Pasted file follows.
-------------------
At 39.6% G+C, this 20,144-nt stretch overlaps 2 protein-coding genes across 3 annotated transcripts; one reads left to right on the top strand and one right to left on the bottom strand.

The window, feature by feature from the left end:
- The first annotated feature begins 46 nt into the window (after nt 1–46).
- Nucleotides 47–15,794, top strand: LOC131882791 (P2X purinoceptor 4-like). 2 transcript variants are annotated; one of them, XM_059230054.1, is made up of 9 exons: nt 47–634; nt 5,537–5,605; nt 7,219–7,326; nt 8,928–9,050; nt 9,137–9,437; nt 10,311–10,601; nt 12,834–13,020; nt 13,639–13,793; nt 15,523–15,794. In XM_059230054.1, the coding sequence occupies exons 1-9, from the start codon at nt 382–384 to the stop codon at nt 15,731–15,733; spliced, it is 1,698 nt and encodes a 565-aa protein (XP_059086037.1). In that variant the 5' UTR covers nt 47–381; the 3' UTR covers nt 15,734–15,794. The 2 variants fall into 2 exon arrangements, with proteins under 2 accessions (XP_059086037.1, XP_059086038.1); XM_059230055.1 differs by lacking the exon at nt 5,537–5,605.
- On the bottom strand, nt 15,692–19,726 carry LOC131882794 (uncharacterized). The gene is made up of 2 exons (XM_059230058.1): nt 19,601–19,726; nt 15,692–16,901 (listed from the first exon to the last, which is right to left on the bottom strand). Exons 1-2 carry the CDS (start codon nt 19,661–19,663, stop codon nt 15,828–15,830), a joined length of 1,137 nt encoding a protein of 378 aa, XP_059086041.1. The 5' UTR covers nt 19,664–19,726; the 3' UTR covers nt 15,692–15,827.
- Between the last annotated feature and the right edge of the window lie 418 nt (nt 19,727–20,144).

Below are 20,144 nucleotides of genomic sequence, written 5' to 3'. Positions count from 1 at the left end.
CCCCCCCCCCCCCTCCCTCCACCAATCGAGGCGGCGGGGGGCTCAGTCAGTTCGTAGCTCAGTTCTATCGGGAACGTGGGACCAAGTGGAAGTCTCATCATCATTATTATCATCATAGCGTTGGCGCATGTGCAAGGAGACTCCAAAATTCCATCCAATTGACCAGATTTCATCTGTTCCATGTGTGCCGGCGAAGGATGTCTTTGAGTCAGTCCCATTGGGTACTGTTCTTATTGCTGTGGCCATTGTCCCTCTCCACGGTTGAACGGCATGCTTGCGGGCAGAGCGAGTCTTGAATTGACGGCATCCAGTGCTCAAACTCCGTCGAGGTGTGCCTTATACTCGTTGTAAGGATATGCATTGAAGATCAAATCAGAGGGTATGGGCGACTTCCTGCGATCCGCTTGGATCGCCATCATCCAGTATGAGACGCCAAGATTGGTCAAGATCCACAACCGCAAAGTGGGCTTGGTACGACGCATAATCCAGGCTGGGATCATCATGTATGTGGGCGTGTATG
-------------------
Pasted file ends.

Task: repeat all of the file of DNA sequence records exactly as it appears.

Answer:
At 39.6% G+C, this 20,144-nt stretch overlaps 2 protein-coding genes across 3 annotated transcripts; one reads left to right on the top strand and one right to left on the bottom strand.

The window, feature by feature from the left end:
- The first annotated feature begins 46 nt into the window (after nt 1–46).
- Nucleotides 47–15,794, top strand: LOC131882791 (P2X purinoceptor 4-like). 2 transcript variants are annotated; one of them, XM_059230054.1, is made up of 9 exons: nt 47–634; nt 5,537–5,605; nt 7,219–7,326; nt 8,928–9,050; nt 9,137–9,437; nt 10,311–10,601; nt 12,834–13,020; nt 13,639–13,793; nt 15,523–15,794. In XM_059230054.1, the coding sequence occupies exons 1-9, from the start codon at nt 382–384 to the stop codon at nt 15,731–15,733; spliced, it is 1,698 nt and encodes a 565-aa protein (XP_059086037.1). In that variant the 5' UTR covers nt 47–381; the 3' UTR covers nt 15,734–15,794. The 2 variants fall into 2 exon arrangements, with proteins under 2 accessions (XP_059086037.1, XP_059086038.1); XM_059230055.1 differs by lacking the exon at nt 5,537–5,605.
- On the bottom strand, nt 15,692–19,726 carry LOC131882794 (uncharacterized). The gene is made up of 2 exons (XM_059230058.1): nt 19,601–19,726; nt 15,692–16,901 (listed from the first exon to the last, which is right to left on the bottom strand). Exons 1-2 carry the CDS (start codon nt 19,661–19,663, stop codon nt 15,828–15,830), a joined length of 1,137 nt encoding a protein of 378 aa, XP_059086041.1. The 5' UTR covers nt 19,664–19,726; the 3' UTR covers nt 15,692–15,827.
- Between the last annotated feature and the right edge of the window lie 418 nt (nt 19,727–20,144).

Below are 20,144 nucleotides of genomic sequence, written 5' to 3'. Positions count from 1 at the left end.
CCCCCCCCCCCCCTCCCTCCACCAATCGAGGCGGCGGGGGGCTCAGTCAGTTCGTAGCTCAGTTCTATCGGGAACGTGGGACCAAGTGGAAGTCTCATCATCATTATTATCATCATAGCGTTGGCGCATGTGCAAGGAGACTCCAAAATTCCATCCAATTGACCAGATTTCATCTGTTCCATGTGTGCCGGCGAAGGATGTCTTTGAGTCAGTCCCATTGGGTACTGTTCTTATTGCTGTGGCCATTGTCCCTCTCCACGGTTGAACGGCATGCTTGCGGGCAGAGCGAGTCTTGAATTGACGGCATCCAGTGCTCAAACTCCGTCGAGGTGTGCCTTATACTCGTTGTAAGGATATGCATTGAAGATCAAATCAGAGGGTATGGGCGACTTCCTGCGATCCGCTTGGATCGCCATCATCCAGTATGAGACGCCAAGATTGGTCAAGATCCACAACCGCAAAGTGGGCTTGGTACGACGCATAATCCAGGCTGGGATCATCATGTATGTGGGCGTGTATG